European Democracy Hub

Disinformation has become a central subject of debate and concern in Europe. Influence operations have particularly thrived in the context of the coronavirus pandemic, fostering divisions and lowering trust in public institutions. Influence operations not only threaten Europe’s stability because of the anti-system narrative they fuel, but they also have the potential to stimulate racially motivated violence and harm deliberative democracy.

European governments are moving into a new phase in their efforts to counter disinformation. Our recent project with The Hague Program for Cyber Norms looked at how the governments of several European countries (France, Germany, Hungary, Serbia, Sweden, and the United Kingdom) have adjusted their counter-disinformation strategies during the pandemic. This identified two major trends. First, governments are realizing that the distinction between domestic and foreign disinformation has become increasingly obsolete. Second, alongside their attempts to regulate online platforms, governments are starting to think more about the democratic character of their counter-disinformation measures.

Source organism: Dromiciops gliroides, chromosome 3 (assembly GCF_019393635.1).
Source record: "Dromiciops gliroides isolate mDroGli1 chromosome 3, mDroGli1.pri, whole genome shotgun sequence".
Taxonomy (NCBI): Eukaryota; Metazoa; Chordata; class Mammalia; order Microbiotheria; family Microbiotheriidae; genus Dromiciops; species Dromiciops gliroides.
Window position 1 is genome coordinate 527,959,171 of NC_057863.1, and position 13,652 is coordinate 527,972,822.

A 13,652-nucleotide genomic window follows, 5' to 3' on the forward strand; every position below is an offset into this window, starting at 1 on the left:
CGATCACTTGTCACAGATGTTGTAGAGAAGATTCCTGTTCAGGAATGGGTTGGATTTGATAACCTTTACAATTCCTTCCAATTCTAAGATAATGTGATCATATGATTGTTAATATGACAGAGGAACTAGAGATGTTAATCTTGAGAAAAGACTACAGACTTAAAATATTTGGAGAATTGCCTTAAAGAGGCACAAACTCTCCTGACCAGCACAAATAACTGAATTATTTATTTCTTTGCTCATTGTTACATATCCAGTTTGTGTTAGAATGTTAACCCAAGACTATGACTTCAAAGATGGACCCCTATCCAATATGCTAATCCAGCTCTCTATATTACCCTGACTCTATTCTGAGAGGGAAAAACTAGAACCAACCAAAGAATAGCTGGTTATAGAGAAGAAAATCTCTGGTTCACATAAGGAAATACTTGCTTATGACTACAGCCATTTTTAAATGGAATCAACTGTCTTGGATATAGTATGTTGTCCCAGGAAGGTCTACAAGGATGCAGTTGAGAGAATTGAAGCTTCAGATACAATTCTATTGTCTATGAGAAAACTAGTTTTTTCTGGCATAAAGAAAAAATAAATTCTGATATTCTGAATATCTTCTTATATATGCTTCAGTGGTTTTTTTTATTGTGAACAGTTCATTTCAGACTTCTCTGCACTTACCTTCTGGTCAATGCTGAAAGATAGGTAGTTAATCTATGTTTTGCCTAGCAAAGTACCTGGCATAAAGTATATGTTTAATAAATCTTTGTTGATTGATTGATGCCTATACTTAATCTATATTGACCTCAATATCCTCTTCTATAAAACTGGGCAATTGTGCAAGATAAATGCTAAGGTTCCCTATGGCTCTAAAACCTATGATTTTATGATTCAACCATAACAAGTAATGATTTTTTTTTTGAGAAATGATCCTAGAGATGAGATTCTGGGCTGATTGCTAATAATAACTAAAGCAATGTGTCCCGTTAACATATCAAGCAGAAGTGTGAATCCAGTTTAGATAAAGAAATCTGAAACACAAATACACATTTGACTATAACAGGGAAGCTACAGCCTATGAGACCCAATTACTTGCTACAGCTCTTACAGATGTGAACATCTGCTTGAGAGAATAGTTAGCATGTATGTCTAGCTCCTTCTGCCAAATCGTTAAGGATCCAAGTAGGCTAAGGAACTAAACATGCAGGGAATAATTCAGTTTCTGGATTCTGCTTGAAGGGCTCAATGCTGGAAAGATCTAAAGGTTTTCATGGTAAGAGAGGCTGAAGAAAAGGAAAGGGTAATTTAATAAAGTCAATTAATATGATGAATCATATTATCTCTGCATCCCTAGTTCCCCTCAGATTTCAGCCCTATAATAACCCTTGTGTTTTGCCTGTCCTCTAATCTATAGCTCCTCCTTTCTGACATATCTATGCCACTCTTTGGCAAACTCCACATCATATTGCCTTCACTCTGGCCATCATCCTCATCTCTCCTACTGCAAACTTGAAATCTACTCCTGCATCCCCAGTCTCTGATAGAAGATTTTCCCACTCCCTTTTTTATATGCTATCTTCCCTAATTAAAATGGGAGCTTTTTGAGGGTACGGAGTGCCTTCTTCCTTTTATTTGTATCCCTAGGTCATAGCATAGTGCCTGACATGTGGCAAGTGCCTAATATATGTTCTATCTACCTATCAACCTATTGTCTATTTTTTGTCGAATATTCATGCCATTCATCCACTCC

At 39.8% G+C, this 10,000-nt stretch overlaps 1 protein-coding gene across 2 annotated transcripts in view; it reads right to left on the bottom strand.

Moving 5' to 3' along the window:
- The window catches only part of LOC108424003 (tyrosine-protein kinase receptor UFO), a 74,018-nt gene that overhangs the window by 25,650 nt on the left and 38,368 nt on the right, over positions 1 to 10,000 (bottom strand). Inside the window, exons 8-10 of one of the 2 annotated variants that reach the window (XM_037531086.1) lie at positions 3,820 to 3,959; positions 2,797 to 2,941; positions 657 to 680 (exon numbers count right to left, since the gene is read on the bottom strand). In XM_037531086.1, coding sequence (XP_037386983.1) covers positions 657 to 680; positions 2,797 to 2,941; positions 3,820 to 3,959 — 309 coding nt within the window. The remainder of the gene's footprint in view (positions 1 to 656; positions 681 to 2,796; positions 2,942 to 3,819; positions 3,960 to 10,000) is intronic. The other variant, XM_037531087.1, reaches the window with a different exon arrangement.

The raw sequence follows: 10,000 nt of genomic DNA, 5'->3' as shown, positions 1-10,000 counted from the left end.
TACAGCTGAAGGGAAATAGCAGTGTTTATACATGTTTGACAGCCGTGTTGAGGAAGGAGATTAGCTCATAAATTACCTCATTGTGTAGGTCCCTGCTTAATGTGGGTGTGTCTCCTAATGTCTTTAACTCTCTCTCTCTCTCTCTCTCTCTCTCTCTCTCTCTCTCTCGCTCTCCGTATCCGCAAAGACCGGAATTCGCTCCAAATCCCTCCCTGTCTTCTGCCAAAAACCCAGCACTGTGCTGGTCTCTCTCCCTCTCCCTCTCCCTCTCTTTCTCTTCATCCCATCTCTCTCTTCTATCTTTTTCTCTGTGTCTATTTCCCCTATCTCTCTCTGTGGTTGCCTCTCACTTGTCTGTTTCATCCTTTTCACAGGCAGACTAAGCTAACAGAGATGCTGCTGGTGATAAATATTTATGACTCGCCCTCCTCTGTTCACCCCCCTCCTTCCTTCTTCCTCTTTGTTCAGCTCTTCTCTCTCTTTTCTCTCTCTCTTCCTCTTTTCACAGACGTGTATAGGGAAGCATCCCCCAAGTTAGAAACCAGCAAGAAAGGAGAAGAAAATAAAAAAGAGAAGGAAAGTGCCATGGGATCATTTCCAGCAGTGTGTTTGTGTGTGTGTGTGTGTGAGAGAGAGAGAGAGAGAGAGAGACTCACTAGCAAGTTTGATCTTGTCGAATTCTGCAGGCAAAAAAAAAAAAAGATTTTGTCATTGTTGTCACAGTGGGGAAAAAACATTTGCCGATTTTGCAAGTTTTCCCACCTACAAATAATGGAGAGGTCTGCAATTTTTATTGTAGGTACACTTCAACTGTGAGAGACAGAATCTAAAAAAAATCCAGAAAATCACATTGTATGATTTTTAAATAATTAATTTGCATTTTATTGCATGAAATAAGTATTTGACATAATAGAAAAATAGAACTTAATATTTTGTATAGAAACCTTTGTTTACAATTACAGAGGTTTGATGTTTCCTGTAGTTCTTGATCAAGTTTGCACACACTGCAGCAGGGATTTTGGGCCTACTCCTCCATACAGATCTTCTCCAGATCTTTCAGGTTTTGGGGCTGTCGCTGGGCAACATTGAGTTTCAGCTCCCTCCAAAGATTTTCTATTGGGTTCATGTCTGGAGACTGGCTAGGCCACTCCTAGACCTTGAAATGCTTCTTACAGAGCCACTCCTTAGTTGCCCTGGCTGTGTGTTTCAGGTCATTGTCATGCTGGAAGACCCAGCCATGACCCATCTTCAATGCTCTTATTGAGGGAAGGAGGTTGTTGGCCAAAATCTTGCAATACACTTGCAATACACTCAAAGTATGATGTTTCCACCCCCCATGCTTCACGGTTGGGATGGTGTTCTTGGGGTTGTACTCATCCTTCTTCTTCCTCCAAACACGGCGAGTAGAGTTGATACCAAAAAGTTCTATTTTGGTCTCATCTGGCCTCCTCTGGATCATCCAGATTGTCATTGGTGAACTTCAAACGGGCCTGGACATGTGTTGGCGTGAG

Blurred Lines: Internal and External Disinformation

As influence operations have become faster and cheaper in the digital environment, resulting in heightened activity by malicious actors, most European governments have designed new policies to tackle these operations. In the last decade, most of the governments’ policies have centered on foreign, state-sponsored disinformation, notably from Russia. Influence operations—such as those surrounding the downing of flight MH17, the leaks of French President Emmanuel Macron’s email, and the assassination attempt on former Russian intelligence officer Sergei Skripal—all pointed toward the Kremlin.